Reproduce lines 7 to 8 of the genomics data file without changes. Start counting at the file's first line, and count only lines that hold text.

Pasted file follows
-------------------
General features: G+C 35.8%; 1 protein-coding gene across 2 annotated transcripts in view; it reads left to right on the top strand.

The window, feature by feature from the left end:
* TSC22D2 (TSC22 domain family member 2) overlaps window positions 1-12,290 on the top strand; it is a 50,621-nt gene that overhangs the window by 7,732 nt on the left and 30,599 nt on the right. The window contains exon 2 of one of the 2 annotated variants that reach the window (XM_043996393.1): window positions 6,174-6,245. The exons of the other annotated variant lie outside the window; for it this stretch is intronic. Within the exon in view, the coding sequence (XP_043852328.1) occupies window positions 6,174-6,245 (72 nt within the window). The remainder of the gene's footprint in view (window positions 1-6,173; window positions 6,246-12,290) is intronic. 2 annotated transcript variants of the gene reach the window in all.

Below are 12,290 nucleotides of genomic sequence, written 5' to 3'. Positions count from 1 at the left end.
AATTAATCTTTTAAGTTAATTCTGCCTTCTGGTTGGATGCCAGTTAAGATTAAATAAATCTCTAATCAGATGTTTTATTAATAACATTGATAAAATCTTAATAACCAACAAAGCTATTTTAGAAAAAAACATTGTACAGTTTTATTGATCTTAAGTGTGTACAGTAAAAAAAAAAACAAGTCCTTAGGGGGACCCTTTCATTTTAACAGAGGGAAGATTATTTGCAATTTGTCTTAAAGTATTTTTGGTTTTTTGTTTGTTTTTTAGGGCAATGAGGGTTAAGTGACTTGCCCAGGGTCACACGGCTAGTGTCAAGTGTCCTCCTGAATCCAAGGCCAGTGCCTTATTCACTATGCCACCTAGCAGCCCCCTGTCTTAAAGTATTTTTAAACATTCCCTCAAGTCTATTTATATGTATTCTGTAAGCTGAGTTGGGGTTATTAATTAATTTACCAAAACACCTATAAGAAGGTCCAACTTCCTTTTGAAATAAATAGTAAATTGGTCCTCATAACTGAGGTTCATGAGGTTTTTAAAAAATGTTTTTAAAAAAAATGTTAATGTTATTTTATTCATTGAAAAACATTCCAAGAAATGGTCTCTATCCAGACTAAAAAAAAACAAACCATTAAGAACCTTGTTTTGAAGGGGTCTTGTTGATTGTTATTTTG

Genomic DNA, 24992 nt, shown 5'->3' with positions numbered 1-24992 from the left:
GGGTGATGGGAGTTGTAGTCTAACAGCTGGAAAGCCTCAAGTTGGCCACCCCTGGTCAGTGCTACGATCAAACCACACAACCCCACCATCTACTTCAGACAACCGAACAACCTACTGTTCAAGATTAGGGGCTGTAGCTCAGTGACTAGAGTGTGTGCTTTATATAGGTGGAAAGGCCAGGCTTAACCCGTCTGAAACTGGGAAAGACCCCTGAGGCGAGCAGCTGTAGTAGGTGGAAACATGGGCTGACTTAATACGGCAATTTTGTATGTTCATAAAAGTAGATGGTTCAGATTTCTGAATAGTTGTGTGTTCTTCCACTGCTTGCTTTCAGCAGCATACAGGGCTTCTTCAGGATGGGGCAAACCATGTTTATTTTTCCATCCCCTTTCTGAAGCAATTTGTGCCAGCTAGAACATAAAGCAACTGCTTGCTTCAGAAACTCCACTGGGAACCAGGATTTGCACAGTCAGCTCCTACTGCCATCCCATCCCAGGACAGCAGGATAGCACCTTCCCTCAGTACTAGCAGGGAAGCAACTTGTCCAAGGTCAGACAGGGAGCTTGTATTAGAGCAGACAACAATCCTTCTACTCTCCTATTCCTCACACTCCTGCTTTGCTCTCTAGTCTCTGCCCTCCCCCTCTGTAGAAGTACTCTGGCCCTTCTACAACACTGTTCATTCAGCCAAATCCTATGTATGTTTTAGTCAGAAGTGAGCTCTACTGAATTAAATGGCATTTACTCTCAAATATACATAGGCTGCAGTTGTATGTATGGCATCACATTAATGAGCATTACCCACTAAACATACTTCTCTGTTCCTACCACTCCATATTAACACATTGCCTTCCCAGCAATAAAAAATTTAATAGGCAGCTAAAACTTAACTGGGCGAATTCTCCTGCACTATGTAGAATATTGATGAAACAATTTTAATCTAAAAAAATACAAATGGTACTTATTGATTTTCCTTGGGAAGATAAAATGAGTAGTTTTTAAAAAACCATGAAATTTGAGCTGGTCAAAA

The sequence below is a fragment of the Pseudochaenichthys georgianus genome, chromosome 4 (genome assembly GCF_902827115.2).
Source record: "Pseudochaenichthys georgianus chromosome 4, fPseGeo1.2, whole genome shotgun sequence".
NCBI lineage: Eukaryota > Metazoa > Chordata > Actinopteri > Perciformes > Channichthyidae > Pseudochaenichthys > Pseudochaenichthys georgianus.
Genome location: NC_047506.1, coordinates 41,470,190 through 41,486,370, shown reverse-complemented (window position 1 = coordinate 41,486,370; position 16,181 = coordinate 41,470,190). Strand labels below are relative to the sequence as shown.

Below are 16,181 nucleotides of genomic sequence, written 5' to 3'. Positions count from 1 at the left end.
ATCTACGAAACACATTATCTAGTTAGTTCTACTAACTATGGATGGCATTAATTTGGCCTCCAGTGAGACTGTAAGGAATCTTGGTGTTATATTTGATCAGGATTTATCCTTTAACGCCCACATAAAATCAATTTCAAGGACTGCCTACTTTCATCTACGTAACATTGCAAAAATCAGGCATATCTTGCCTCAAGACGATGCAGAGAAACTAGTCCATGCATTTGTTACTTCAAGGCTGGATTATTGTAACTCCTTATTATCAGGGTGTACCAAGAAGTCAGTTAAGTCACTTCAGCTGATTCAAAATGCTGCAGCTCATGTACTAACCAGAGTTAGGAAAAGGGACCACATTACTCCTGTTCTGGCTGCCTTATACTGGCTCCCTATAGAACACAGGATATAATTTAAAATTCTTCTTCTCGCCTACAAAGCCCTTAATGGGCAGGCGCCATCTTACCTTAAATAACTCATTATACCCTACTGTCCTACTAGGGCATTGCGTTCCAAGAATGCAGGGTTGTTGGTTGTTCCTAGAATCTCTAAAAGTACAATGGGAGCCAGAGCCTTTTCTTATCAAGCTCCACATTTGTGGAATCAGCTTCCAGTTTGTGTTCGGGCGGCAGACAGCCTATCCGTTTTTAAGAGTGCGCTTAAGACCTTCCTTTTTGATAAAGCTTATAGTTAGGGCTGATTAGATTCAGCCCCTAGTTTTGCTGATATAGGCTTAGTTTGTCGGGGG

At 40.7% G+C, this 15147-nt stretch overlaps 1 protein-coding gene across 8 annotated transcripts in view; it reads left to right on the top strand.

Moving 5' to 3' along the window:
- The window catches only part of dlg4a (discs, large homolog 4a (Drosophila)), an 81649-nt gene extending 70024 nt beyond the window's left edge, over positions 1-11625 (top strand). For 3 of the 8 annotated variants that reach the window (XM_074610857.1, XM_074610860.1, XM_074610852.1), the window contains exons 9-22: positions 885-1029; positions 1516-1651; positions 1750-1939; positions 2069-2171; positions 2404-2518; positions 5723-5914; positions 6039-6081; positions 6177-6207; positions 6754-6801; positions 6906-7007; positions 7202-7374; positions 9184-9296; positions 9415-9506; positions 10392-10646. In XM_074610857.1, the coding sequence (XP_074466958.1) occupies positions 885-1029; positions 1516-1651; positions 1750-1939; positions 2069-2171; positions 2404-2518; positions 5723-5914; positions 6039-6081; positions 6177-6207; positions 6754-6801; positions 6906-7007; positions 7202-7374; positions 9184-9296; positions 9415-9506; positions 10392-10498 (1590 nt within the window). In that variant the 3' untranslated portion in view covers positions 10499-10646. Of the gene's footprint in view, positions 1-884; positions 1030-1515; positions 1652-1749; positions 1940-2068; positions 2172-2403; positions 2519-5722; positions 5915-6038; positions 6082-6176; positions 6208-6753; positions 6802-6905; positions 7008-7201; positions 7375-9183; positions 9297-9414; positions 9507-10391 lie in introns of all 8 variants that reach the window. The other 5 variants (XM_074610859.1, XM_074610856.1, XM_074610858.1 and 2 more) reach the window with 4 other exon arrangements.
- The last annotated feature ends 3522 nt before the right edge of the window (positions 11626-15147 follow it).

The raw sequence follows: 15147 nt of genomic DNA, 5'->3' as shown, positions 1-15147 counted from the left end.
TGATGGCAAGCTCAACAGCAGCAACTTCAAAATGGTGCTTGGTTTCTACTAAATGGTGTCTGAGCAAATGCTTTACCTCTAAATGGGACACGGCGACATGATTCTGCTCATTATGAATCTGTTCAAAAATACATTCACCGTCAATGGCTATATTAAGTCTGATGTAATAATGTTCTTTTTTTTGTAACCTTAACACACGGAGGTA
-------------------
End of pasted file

GGGTGATGGGAGTTGTAGTCTAACAGCTGGAAAGCCTCAAGTTGGCCACCCCTGGTCAGTGCTACGATCAAACCACACAACCCCACCATCTACTTCAGACAACCGAACAACCTACTGTTCAAGATTAGGGGCTGTAGCTCAGTGACTAGAGTGTGTGCTTTATATAGGTGGAAAGGCCAGGCTTAACCCGTCTGAAACTGGGAAAGACCCCTGAGGCGAGCAGCTGTAGTAGGTGGAAACATGGGCTGACTTAATACGGCAATTTTGTATGTTCATAAAAGTAGATGGTTCAGATTTCTGAATAGTTGTGTGTTCTTCCACTGCTTGCTTTCAGCAGCATACAGGGCTTCTTCAGGATGGGGCAAACCATGTTTATTTTTCCATCCCCTTTCTGAAGCAATTTGTGCCAGCTAGAACATAAAGCAACTGCTTGCTTCAGAAACTCCACTGGGAACCAGGATTTGCACAGTCAGCTCCTACTGCCATCCCATCCCAGGACAGCAGGATAGCACCTTCCCTCAGTACTAGCAGGGAAGCAACTTGTCCAAGGTCAGACAGGGAGCTTGTATTAGAGCAGACAACAATCCTTCTACTCTCCTATTCCTCACACTCCTGCTTTGCTCTCTAGTCTCTGCCCTCCCCCTCTGTAGAAGTACTCTGGCCCTTCTACAACACTGTTCATTCAGCCAAATCCTATGTATGTTTTAGTCAGAAGTGAGCTCTACTGAATTAAATGGCATTTACTCTCAAATATACATAGGCTGCAGTTGTATGTATGGCATCACATTAATGAGCATTACCCACTAAACATACTTCTCTGTTCCTACCACTCCATATTAACACATTGCCTTCCCAGCAATAAAAAATTTAATAGGCAGCTAAAACTTAACTGGGCGAATTCTCCTGCACTATGTAGAATATTGATGAAACAATTTTAATCTAAAAAAATACAAATGGTACTTATTGATTTTCCTTGGGAAGATAAAATGAGTAGTTTTTAAAAAACCATGAAATTTGAGCTGGTCAAAA

The sequence below is a fragment of the Pseudochaenichthys georgianus genome, chromosome 4 (genome assembly GCF_902827115.2).